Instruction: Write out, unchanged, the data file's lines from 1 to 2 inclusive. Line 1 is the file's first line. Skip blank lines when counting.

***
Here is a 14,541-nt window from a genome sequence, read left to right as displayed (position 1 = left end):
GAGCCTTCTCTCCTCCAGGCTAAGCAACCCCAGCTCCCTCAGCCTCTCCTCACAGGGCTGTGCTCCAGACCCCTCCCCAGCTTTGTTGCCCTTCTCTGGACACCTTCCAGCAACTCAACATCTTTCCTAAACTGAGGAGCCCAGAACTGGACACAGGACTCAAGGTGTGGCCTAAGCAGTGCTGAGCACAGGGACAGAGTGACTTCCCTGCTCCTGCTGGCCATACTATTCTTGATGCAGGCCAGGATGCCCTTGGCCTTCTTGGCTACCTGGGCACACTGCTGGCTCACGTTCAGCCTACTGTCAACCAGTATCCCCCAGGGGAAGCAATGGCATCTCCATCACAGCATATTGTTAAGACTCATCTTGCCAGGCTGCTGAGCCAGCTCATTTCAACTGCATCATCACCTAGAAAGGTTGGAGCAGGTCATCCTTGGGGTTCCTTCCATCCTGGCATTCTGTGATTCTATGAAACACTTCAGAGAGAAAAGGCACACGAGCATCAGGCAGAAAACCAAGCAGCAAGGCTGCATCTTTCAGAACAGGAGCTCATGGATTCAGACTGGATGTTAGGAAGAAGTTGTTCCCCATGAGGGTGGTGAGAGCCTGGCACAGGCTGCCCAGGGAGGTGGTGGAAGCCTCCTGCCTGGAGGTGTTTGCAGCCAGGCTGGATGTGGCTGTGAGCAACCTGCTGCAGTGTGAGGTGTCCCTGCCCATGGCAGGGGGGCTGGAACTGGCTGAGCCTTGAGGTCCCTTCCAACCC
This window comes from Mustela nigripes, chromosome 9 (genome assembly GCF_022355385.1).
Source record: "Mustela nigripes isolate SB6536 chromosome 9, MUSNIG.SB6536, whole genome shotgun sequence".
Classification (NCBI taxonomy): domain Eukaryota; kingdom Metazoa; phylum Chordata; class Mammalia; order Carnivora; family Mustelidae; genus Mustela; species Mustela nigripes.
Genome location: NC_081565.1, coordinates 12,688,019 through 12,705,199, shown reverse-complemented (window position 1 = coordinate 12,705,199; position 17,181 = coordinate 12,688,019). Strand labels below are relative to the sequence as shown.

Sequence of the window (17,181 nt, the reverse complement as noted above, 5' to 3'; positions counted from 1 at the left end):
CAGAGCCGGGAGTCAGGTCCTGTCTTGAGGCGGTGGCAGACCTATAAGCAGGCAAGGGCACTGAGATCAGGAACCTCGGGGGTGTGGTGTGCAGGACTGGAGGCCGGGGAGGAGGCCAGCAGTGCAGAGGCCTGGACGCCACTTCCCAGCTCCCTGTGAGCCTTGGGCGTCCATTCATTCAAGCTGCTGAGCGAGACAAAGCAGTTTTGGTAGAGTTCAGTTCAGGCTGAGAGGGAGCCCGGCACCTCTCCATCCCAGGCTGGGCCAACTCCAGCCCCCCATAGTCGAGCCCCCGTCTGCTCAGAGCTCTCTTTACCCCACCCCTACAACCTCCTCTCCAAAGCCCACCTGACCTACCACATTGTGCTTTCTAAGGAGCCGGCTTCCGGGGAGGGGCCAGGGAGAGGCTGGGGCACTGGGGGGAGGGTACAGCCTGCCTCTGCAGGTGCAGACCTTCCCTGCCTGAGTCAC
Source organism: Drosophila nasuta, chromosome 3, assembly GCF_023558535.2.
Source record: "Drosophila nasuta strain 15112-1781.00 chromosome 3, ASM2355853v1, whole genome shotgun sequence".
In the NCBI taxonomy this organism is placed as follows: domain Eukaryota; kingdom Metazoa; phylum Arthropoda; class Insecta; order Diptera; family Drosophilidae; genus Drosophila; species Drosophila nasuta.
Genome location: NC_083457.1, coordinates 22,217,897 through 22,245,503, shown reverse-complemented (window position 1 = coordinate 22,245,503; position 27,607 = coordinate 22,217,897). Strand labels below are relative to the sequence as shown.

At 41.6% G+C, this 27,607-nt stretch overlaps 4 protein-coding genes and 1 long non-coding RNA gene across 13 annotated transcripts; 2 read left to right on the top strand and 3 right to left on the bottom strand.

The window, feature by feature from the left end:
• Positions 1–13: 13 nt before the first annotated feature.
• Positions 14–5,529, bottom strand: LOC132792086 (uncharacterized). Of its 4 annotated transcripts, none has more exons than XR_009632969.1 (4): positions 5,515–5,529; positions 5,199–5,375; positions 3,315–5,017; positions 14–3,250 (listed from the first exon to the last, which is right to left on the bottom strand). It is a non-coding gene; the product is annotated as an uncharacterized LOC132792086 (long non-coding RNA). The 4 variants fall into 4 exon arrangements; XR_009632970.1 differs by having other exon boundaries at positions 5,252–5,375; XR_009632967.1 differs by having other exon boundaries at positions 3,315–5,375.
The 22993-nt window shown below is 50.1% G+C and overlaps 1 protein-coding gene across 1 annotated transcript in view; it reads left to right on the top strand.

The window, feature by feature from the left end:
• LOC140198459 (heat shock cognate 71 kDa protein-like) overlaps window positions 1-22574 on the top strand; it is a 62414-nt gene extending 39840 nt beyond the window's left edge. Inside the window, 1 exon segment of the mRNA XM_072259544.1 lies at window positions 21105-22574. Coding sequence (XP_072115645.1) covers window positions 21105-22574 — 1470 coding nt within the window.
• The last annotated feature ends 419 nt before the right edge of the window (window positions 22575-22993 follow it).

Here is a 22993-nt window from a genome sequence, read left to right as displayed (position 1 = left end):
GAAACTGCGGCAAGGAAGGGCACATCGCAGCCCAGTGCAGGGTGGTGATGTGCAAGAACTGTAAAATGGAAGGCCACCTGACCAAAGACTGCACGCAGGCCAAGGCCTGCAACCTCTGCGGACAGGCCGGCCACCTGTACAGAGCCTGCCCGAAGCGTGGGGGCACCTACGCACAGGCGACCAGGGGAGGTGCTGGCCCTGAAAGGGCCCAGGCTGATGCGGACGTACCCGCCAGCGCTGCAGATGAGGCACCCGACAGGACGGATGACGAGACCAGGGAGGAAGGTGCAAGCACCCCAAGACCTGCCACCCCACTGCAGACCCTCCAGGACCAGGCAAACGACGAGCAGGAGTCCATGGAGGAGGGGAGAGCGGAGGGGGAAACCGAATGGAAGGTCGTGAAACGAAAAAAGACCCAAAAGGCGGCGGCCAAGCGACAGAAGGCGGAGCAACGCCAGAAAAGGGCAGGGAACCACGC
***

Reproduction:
Here is a 14,541-nt window from a genome sequence, read left to right as displayed (position 1 = left end):
GAGCCTTCTCTCCTCCAGGCTAAGCAACCCCAGCTCCCTCAGCCTCTCCTCACAGGGCTGTGCTCCAGACCCCTCCCCAGCTTTGTTGCCCTTCTCTGGACACCTTCCAGCAACTCAACATCTTTCCTAAACTGAGGAGCCCAGAACTGGACACAGGACTCAAGGTGTGGCCTAAGCAGTGCTGAGCACAGGGACAGAGTGACTTCCCTGCTCCTGCTGGCCATACTATTCTTGATGCAGGCCAGGATGCCCTTGGCCTTCTTGGCTACCTGGGCACACTGCTGGCTCACGTTCAGCCTACTGTCAACCAGTATCCCCCAGGGGAAGCAATGGCATCTCCATCACAGCATATTGTTAAGACTCATCTTGCCAGGCTGCTGAGCCAGCTCATTTCAACTGCATCATCACCTAGAAAGGTTGGAGCAGGTCATCCTTGGGGTTCCTTCCATCCTGGCATTCTGTGATTCTATGAAACACTTCAGAGAGAAAAGGCACACGAGCATCAGGCAGAAAACCAAGCAGCAAGGCTGCATCTTTCAGAACAGGAGCTCATGGATTCAGACTGGATGTTAGGAAGAAGTTGTTCCCCATGAGGGTGGTGAGAGCCTGGCACAGGCTGCCCAGGGAGGTGGTGGAAGCCTCCTGCCTGGAGGTGTTTGCAGCCAGGCTGGATGTGGCTGTGAGCAACCTGCTGCAGTGTGAGGTGTCCCTGCCCATGGCAGGGGGGCTGGAACTGGCTGAGCCTTGAGGTCCCTTCCAACCC